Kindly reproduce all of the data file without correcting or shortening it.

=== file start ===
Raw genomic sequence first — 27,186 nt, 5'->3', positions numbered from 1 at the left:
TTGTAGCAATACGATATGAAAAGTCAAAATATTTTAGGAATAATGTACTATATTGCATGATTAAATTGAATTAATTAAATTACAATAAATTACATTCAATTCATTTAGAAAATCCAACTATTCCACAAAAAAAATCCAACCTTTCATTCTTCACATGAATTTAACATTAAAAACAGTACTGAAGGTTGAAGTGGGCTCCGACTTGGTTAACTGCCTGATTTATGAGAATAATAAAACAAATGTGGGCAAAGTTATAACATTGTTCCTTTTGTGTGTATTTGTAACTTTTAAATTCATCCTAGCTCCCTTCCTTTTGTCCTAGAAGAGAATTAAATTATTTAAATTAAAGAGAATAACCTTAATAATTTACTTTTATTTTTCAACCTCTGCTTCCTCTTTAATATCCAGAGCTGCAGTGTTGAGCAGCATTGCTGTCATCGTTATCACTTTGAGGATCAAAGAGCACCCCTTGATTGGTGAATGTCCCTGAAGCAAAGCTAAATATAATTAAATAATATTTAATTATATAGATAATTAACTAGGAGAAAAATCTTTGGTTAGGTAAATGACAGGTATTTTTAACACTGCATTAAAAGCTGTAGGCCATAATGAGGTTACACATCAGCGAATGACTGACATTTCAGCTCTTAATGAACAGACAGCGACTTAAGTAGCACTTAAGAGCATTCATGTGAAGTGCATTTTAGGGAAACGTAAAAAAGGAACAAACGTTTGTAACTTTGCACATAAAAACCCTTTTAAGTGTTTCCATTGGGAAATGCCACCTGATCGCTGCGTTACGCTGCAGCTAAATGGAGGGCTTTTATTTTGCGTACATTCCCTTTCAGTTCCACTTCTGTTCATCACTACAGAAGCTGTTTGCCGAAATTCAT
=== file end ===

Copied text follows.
Raw genomic sequence first — 27,186 nt, 5'->3', positions numbered from 1 at the left:
TTGTAGCAATACGATATGAAAAGTCAAAATATTTTAGGAATAATGTACTATATTGCATGATTAAATTGAATTAATTAAATTACAATAAATTACATTCAATTCATTTAGAAAATCCAACTATTCCACAAAAAAAATCCAACCTTTCATTCTTCACATGAATTTAACATTAAAAACAGTACTGAAGGTTGAAGTGGGCTCCGACTTGGTTAACTGCCTGATTTATGAGAATAATAAAACAAATGTGGGCAAAGTTATAACATTGTTCCTTTTGTGTGTATTTGTAACTTTTAAATTCATCCTAGCTCCCTTCCTTTTGTCCTAGAAGAGAATTAAATTATTTAAATTAAAGAGAATAACCTTAATAATTTACTTTTATTTTTCAACCTCTGCTTCCTCTTTAATATCCAGAGCTGCAGTGTTGAGCAGCATTGCTGTCATCGTTATCACTTTGAGGATCAAAGAGCACCCCTTGATTGGTGAATGTCCCTGAAGCAAAGCTAAATATAATTAAATAATATTTAATTATATAGATAATTAACTAGGAGAAAAATCTTTGGTTAGGTAAATGACAGGTATTTTTAACACTGCATTAAAAGCTGTAGGCCATAATGAGGTTACACATCAGCGAATGACTGACATTTCAGCTCTTAATGAACAGACAGCGACTTAAGTAGCACTTAAGAGCATTCATGTGAAGTGCATTTTAGGGAAACGTAAAAAAGGAACAAACGTTTGTAACTTTGCACATAAAAACCCTTTTAAGTGTTTCCATTGGGAAATGCCACCTGATCGCTGCGTTACGCTGCAGCTAAATGGAGGGCTTTTATTTTGCGTACATTCCCTTTCAGTTCCACTTCTGTTCATCACTACAGAAGCTGTTTGCCGAAATTCAT